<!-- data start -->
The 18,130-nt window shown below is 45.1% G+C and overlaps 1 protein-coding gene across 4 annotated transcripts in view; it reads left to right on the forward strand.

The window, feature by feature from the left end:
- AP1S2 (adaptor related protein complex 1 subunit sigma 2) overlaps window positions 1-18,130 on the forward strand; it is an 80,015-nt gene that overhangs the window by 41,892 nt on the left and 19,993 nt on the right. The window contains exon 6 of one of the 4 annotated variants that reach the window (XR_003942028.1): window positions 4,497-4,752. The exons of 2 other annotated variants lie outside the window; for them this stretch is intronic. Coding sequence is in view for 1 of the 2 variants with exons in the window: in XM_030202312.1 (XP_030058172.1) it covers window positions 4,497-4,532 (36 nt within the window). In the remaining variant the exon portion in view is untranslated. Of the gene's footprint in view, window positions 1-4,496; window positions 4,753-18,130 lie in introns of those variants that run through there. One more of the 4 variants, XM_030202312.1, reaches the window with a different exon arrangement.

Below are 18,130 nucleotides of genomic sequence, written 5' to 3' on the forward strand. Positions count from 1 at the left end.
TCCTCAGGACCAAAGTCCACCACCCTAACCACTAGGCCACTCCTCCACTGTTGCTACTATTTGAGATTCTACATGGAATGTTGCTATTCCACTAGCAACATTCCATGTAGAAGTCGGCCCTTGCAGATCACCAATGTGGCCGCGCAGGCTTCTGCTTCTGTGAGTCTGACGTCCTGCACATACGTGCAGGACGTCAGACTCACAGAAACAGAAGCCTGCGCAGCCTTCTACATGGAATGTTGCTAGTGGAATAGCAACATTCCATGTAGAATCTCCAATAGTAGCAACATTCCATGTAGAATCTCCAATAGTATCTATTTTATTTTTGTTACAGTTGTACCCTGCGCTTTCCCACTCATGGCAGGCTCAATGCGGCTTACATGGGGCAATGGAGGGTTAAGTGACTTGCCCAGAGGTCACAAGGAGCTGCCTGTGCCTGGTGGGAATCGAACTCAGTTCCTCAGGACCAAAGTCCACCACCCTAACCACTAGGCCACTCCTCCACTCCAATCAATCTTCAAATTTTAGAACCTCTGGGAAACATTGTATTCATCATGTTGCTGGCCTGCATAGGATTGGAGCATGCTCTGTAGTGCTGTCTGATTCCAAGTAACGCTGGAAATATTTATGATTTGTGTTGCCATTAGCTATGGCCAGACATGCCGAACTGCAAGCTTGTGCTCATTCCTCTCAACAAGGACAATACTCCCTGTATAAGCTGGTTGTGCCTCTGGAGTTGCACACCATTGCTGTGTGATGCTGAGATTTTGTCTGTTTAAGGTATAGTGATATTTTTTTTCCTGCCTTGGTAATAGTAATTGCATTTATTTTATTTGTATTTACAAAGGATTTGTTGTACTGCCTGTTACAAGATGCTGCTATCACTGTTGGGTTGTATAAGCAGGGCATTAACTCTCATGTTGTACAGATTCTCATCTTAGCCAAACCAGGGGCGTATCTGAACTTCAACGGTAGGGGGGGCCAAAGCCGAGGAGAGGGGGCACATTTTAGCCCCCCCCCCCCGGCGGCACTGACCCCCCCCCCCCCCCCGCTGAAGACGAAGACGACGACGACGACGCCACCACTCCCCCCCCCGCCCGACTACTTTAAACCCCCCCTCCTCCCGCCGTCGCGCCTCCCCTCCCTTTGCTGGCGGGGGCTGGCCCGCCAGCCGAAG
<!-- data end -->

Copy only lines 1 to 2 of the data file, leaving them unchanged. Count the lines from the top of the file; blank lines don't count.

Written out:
The 18,130-nt window shown below is 45.1% G+C and overlaps 1 protein-coding gene across 4 annotated transcripts in view; it reads left to right on the forward strand.

The window, feature by feature from the left end: